Just as the industry is in flux, so are my plans. I'm not ready to give up on the traditional route. Not yet. But I'm realistic and excited that there are so many options. So many roads to Oz, as one might say. Used to be, if you couldn't find an agent or publisher who loved your work, you were done. Not anymore.

So I have some questions. An unscientific survey, if you will. This is both from a reader standpoint, and from an author standpoint.

For readers (and that's really all of us):
1.) Are you open to a good book no matter if it's traditionally published (through NYC or an established digital publisher) or if the author skipped the publisher and put the work out herself?

2.) Is there a kind of story you're dying to read but you just can't find it on the shelves. In any genre. For that matter, is there a genre you're not finding that you want? Or not finding enough of?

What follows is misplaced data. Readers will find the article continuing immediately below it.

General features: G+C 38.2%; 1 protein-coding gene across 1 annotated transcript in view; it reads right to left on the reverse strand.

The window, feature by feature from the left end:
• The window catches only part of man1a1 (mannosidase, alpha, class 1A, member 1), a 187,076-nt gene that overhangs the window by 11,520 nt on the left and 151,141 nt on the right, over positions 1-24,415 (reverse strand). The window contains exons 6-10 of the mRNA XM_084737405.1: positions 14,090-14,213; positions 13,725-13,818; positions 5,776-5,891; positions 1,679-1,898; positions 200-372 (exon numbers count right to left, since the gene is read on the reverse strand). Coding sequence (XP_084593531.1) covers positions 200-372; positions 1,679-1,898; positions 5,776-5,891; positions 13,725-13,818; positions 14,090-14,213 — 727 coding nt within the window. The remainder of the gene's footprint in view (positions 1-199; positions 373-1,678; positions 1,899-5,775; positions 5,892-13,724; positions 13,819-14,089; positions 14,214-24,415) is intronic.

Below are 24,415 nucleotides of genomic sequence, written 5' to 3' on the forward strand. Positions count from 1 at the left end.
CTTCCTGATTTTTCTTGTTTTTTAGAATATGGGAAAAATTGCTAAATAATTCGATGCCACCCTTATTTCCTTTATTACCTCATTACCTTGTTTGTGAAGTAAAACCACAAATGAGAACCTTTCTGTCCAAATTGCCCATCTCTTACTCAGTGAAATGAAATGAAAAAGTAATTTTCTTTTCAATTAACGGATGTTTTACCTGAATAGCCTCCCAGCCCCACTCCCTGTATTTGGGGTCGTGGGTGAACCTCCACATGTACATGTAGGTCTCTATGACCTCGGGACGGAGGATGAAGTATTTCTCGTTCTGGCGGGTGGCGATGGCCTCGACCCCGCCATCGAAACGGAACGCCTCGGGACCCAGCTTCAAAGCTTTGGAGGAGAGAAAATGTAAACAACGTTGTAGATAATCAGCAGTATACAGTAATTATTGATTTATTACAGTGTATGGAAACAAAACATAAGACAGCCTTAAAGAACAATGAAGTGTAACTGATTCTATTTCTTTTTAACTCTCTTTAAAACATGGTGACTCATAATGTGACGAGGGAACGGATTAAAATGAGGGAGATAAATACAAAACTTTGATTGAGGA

3.) Do you still chose books the way you always have, or has the advent of the e-reader changed your reading habits? Do you prefer paper books, digital books, or does it matter?

For writers:
1.) Are you staying abreast of the giant shifts in the industry? Are your goals still the same, changing, or are you clueless as to what your goal is now?

2.) Would you consider self-publishing your own work? At what point would you make that decision? Is it a timeframe? A certain number of rejections received? Is the success of other writers enough to make self-publishing look more attractive to you?

3.) Are you meeting obstacles you didn't expect? Feeling like there is a "gatekeeper" standing in your way? Do you see any changes that are making you question your future as a writer? (Industry-wise, not the dreaded internal editor rearing her ugly head.)